Cockerell was particularly interested in medieval secular objects. In 1921 the Friends secured this fragment of a gold cup, perhaps associated with a marriage judging from the seated couple holding flowers. It was said to have been found at Trier in 1795 and acquired by Johann Aloys Reichsfreiherr von Hügel.
Cockerell bought it from his grandson, Baron Anatole von Hügel, curator of the Cambridge Museum of General and Local Archaeology, had it cleaned and restored, and showed it to Frederick Leverton Harris, an avid collector of antiques. As soon as he heard of the successful conservation and of the Director’s passion for medieval objects, Leverton Harris offered a piece from his own collection, a thirteenth-century champlevé enamel gemellion from Limoges (displayed in Gallery 32).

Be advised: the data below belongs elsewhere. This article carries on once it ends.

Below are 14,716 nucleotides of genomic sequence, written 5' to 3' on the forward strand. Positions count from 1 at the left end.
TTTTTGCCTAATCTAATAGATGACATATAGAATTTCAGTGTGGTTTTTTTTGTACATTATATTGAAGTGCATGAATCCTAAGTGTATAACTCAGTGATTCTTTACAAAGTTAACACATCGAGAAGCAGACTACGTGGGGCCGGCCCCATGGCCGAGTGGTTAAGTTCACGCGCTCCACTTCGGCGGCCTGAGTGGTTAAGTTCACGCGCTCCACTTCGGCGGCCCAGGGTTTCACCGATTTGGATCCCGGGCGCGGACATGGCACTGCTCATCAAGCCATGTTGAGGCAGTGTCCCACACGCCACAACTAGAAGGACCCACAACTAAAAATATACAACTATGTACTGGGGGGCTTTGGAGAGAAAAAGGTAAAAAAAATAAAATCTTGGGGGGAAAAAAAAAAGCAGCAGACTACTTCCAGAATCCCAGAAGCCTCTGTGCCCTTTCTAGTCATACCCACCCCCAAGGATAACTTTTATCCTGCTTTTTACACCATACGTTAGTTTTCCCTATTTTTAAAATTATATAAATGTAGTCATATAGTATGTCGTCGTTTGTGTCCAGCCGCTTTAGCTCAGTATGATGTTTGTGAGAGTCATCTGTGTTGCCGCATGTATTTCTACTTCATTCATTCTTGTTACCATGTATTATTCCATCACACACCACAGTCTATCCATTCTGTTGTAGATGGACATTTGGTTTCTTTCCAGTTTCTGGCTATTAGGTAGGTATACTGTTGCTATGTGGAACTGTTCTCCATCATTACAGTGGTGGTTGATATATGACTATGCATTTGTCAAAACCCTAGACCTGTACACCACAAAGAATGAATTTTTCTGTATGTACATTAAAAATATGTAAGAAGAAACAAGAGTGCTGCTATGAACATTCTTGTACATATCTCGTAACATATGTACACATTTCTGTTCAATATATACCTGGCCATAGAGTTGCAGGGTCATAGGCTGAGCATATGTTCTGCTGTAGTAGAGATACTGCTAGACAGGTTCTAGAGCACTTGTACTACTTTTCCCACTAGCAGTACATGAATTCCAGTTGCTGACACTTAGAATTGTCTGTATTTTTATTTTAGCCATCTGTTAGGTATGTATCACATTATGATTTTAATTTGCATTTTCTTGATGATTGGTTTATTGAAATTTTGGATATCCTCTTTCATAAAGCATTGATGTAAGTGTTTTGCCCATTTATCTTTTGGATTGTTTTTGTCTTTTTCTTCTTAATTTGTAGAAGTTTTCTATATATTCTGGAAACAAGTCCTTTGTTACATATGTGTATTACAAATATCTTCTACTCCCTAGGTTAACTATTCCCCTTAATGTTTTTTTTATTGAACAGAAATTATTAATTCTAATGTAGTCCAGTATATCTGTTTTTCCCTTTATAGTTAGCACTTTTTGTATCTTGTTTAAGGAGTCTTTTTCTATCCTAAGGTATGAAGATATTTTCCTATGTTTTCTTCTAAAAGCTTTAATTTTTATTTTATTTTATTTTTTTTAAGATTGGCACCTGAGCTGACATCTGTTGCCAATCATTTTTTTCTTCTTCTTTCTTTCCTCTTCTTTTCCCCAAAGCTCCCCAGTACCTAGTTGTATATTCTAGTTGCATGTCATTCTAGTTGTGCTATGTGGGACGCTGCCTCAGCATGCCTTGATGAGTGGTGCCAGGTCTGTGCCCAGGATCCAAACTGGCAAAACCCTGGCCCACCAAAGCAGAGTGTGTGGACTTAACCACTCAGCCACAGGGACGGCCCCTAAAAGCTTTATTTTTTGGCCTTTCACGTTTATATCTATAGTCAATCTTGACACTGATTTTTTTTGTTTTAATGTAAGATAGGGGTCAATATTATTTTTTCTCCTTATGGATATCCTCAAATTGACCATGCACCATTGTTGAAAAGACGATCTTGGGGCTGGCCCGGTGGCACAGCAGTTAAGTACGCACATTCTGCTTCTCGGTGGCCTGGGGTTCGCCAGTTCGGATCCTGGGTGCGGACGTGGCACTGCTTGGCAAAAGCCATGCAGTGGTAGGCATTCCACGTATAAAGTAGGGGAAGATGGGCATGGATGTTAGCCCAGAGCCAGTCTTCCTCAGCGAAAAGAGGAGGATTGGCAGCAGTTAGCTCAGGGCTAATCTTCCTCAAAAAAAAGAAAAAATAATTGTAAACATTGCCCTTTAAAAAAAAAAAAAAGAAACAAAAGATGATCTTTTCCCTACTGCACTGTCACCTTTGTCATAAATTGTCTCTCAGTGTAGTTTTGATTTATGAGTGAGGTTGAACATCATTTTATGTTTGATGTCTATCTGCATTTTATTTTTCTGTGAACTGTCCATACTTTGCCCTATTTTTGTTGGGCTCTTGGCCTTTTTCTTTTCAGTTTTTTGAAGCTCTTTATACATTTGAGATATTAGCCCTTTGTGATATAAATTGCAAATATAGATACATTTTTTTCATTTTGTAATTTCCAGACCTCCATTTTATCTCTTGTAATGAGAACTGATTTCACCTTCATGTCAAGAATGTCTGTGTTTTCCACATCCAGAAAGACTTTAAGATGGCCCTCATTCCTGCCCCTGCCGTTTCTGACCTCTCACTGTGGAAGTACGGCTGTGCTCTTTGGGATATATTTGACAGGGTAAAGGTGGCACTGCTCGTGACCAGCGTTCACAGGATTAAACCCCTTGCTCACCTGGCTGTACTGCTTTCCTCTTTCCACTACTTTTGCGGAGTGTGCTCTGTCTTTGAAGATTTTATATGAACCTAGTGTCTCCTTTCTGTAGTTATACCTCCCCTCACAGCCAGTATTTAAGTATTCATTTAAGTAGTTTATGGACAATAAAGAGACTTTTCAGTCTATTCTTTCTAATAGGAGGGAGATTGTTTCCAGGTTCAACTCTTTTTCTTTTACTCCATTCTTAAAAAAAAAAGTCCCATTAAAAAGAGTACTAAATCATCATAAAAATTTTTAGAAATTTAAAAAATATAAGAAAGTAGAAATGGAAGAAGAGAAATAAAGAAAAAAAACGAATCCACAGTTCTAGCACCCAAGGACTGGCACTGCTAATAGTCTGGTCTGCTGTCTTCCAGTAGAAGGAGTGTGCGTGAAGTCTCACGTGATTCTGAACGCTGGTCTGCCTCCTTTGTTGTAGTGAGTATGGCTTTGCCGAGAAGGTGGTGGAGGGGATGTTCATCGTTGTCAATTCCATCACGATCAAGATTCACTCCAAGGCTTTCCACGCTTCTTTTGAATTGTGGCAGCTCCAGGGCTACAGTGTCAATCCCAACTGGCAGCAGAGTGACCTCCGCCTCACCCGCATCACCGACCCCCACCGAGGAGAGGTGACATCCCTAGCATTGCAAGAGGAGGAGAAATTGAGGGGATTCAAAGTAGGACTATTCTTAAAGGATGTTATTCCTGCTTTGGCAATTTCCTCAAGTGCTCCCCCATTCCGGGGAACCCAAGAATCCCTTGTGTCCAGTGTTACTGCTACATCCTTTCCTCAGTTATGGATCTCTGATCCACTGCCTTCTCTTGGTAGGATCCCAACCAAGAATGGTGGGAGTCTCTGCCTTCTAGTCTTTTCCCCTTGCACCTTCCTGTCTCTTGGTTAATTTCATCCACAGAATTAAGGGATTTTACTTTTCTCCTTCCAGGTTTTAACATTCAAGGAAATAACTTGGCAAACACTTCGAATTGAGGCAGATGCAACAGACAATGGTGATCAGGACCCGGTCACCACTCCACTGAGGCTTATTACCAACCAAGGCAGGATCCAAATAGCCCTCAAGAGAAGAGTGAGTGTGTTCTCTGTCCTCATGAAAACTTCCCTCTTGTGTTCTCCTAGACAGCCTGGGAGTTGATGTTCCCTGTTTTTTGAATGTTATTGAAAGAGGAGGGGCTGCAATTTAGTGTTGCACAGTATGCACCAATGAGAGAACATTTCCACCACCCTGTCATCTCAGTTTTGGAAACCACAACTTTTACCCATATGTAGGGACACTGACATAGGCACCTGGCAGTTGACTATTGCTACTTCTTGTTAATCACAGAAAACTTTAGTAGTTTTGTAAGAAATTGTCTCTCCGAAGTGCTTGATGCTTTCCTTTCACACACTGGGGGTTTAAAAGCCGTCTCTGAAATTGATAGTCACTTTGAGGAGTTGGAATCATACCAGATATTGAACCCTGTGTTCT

Cockerell invited him to join the Syndicate in 1922 and the very next year persuaded him to purchase, together with the Friends, three alabaster carvings from fifteenth-century Nottingham (displayed in Gallery 32).